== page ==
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    Quote Originally Posted by jim rozen View Post
    Darn I've been doing it wrong for 30 years.
    Prolly closer to 60 years?

    No fear.

    What you been "doing wrong" has nuthin' to do with electricity.

    Your RPC won't consider you a "bad person" Too dumb to notice. It JFW.


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    Quote Originally Posted by thermite View Post
    Prolly closer to 60 years?
    The converter got installed when we bought this rambling wreck of a house. The 30 year mortgage
    was up a few years ago, so that sort of dates it. I'm dated by the fact that I met my wife in the bicentenial year.

    Before the internet. Before cell phones. Practically before computers!

    All we did was sit around the fire and break rocks to make stone axes.

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    Quote Originally Posted by jim rozen View Post
    All we did was sit around the fire and break rocks to make stone axes.
    MY backline were always over-achievers. We just ATE rock and shat them to shape.

    Almost not a joke.. one of the loveliest of the several young ladies who have graced my early life first came to my attention at the office by making and delivering a lunch for me.

    I was touched. Decided to get to know her better when I opened it.

    Bundle of Old Skewl hardened blued steel cut-nails.

    Welll.... leave it to ever-clever wimmin' to have more than one way of signaling they wouldn't mind being nailed?

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    Quote Originally Posted by thermite View Post
    MY backline were always over-achievers. We just ATE rock and shat them to shape.

    Almost not a joke.. one of the loveliest of the several young ladies who have graced my early life first came to my attention at the office by making and delivering a lunch for me.

    I was touched. Decided to get to know her better when I opened it.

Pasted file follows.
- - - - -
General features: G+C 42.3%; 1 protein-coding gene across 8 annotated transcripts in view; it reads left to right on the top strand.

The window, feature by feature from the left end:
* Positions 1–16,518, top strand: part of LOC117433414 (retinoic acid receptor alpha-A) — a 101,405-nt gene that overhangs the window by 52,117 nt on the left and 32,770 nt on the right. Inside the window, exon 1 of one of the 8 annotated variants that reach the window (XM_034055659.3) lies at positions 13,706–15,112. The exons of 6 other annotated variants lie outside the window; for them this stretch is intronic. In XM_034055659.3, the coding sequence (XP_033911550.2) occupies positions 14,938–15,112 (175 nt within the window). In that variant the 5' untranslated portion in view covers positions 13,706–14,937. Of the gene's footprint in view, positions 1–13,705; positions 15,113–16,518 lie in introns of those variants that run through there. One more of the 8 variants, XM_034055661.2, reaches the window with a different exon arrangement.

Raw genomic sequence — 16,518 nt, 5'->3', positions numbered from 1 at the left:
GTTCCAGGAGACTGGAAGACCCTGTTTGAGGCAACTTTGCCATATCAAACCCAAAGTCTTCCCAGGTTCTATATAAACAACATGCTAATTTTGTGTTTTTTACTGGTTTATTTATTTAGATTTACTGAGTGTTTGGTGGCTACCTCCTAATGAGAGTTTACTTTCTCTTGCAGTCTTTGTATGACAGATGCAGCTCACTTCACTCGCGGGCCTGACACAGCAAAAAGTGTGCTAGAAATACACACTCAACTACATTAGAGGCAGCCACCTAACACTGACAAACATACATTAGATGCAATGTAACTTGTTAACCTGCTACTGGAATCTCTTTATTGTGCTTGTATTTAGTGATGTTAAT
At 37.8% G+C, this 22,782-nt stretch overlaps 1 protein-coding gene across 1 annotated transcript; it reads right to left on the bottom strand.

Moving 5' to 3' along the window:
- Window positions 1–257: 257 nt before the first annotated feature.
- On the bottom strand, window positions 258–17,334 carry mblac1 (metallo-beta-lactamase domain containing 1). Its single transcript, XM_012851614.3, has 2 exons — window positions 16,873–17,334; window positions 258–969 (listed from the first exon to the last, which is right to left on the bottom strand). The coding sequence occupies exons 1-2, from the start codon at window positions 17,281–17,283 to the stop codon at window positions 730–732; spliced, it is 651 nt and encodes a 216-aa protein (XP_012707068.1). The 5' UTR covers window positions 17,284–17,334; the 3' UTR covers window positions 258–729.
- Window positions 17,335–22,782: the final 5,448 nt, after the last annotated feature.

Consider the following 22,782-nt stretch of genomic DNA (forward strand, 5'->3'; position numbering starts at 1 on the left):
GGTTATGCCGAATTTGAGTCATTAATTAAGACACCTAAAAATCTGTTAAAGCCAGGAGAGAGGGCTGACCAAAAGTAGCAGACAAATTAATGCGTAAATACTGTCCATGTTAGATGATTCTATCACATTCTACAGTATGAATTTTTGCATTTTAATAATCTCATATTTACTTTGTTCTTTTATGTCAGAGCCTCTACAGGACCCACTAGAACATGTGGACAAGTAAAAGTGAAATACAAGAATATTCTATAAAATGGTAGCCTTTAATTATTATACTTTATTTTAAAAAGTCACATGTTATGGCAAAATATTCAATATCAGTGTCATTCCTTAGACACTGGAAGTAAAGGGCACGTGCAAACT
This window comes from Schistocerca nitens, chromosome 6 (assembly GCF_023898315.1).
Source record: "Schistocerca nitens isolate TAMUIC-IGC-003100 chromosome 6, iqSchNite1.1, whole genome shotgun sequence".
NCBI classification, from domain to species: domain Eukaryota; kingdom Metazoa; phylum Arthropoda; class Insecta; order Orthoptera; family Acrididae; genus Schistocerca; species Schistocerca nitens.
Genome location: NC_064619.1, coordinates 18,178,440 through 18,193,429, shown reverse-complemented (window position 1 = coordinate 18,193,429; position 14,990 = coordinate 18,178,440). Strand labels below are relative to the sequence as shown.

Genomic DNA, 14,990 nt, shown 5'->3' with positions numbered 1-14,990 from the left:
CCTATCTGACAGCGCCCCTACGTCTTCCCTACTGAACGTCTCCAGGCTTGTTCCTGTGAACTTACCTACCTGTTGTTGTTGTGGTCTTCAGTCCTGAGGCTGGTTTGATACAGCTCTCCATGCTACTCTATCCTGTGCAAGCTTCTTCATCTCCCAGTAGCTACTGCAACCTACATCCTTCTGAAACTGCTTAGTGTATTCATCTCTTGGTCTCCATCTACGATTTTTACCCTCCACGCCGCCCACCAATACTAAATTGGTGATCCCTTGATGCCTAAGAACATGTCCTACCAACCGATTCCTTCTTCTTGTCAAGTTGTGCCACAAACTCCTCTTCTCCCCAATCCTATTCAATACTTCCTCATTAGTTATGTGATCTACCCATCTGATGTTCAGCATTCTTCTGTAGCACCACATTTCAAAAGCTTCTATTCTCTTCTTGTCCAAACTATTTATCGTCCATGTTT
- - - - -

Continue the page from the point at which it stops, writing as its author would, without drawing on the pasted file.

Bundle of Old Skewl hardened blued steel cut-nails.

    Welll.... leave it to ever-clever wimmin' to have more than one way of signaling they wouldn't mind being nailed?
    That's pretty cool from a woman. LOL!

    Well it looks like I'm not gonna run into any problems just running the 10hp idler without any caps to power up to 3hp max load motors, most likely 1-2hp anyway.

    However wiring the motor for wye and connecting 240 across ONE winding from line to star point so it gives 415V 3 phase...well I'm gonna have to find out for myself.

    I'll have to pull this motor apart and replace the bearings before anything though. I'm new to the world of heavy (relatively, for ME) machinery, and already feel the need for some kind of crane to move this thing around.

    Thank you all again.

    mez-motor-3.jpg
    Mez Mohelnice motor made in Czechoslovakia. Weighs 180 lb.

    mez-motor-2.jpg
    A look inside the connection box

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    Quote Originally Posted by Aryan165 View Post
    feel the need for some kind of crane to move this thing around.
    Weighs 180 lb.
    Got 5 hoss as go double that. Lotta "Dinosaur Current" goods 'ere.

    Tricks of the trade:

    - furniture dollies with plywood stiffener plates.

    - foot-pumped hydraulic die cart

    - 9 dollah many-tiny-wheels rails for moving refrigerator.

    - Ell rails, polywood, and spray lube for SLIDING motors into place.

    - Engine hoist and extension bar for lifting whilst hiding back inside a machine-tool's motor-cave.

    - lever ratchet off an overhead beam

    - beam trolley & electric hoist.

    - several types of small pry-bars, shims and wedges, screw-in eye-bolts, chains & clevises, ratchet straps and ignorant polyrope yah even know how to tie a lot of different knots in. Blue-water and mud-boot Hairy-Ears knots, not "Boy Scout".

    "Old Skewl" rigger's attitude:

    If you break the goods, break the gear, break skin, or even break a sweat, you are doing it the hard way. Back-off, think again, let the tools do the work."

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    Quote Originally Posted by thermite View Post

    "Old Skewl" rigger's attitude:

    If you break the goods, break the gear, break skin, or even break a sweat, you are doing it the hard way. Back-off, think again, let the tools do the work."
    Yes, I never like to strain myself, because it's dangerous, and actually pointless! You have to have a method and tools whether it's 200 lb or 2000 lb. Anything else is a disaster waiting to happen. Which reminds me, there is a cool old Morris ''Levalift'' 1.5 ton chain hoist locally going cheap.